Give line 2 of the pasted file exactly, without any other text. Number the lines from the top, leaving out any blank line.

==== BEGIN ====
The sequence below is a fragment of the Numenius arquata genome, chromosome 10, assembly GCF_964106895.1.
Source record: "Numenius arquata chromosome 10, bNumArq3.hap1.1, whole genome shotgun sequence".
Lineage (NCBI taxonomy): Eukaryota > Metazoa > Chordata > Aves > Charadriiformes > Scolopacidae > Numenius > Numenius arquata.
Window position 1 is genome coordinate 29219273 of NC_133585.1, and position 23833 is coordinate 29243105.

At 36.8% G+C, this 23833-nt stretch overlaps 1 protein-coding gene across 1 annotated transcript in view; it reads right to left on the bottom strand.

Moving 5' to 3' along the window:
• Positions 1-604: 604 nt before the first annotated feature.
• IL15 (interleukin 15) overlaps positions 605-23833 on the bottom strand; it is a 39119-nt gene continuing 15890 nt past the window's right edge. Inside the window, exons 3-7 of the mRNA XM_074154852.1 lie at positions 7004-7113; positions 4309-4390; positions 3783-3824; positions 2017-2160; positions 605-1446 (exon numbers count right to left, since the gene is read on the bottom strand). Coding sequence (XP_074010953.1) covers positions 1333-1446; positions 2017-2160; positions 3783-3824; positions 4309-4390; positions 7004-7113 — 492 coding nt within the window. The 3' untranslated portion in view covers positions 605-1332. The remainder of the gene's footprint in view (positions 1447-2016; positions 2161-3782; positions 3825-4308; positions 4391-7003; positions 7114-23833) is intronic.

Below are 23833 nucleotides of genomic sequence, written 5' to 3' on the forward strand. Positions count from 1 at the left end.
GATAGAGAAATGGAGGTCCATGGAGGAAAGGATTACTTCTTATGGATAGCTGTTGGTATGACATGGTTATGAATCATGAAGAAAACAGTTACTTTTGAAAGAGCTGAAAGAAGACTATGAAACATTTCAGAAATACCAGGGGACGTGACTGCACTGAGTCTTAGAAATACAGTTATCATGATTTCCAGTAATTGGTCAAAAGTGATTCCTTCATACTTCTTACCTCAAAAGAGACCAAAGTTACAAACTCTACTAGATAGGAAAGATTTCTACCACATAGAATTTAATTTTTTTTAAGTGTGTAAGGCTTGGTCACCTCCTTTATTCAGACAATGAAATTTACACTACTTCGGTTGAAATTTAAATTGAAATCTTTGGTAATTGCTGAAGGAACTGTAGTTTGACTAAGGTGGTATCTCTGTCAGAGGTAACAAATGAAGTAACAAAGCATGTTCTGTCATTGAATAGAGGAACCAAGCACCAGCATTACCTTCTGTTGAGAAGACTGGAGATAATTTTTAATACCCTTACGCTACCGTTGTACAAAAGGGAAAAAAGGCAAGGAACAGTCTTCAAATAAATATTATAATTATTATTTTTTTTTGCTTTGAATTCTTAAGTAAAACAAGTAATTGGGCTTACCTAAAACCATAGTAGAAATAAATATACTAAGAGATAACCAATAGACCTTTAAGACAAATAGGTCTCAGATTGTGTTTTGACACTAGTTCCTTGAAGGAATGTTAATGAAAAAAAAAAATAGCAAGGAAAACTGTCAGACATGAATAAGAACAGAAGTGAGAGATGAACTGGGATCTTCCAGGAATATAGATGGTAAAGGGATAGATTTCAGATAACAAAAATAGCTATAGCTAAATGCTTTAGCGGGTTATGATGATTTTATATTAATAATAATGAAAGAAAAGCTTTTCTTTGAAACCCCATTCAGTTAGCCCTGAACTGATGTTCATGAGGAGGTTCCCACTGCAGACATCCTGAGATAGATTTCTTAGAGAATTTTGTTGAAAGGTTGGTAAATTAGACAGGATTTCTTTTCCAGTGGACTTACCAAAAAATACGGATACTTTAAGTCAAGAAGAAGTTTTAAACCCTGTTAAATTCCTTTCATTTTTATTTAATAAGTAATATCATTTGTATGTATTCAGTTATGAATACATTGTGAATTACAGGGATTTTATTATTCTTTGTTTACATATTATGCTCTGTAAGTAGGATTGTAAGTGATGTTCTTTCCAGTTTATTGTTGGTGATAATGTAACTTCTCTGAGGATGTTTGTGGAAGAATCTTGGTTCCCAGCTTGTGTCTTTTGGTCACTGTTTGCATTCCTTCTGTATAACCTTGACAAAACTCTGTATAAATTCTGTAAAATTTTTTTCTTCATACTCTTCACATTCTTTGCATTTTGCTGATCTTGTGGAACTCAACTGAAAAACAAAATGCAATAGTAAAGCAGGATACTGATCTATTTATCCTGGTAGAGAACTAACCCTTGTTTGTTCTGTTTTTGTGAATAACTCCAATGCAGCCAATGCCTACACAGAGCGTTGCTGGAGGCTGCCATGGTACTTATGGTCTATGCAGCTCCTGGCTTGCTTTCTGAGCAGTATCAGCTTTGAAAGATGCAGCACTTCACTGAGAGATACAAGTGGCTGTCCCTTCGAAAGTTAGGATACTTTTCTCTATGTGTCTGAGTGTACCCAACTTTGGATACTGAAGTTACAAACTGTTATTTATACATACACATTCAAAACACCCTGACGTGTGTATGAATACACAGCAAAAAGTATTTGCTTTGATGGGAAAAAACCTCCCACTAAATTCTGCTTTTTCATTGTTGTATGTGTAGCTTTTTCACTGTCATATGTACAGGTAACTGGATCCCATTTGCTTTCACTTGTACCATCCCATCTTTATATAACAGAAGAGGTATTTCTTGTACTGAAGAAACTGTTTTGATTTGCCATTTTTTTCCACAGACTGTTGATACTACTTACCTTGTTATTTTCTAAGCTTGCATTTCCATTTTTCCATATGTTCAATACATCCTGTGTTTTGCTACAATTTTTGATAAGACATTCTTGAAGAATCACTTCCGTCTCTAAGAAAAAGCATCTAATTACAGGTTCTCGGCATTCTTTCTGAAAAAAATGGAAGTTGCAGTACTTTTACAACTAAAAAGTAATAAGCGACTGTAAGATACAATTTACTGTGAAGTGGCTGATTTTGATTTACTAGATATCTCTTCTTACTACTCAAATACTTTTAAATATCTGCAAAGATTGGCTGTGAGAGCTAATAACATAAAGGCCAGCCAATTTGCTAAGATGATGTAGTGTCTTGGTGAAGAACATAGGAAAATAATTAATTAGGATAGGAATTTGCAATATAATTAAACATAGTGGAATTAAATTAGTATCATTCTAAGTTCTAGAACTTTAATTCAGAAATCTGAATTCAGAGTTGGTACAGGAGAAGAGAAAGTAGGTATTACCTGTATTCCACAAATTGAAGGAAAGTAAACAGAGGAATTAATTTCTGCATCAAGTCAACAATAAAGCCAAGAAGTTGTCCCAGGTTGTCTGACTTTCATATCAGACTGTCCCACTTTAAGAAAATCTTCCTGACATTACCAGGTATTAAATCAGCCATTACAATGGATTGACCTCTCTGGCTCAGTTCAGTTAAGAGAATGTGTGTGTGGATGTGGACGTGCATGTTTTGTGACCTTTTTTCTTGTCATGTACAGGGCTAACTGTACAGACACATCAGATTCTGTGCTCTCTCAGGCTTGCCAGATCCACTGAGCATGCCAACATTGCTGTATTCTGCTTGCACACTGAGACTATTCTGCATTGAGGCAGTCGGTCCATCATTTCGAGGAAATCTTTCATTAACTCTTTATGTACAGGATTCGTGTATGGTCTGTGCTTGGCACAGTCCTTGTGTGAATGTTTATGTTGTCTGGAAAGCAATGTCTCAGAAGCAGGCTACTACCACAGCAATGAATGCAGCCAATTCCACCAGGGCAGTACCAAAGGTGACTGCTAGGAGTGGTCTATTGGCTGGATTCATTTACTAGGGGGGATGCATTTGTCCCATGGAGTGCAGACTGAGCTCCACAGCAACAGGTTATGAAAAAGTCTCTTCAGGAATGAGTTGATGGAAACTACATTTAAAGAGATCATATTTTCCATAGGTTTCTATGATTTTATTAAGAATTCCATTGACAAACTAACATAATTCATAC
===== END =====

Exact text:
Source record: "Numenius arquata chromosome 10, bNumArq3.hap1.1, whole genome shotgun sequence".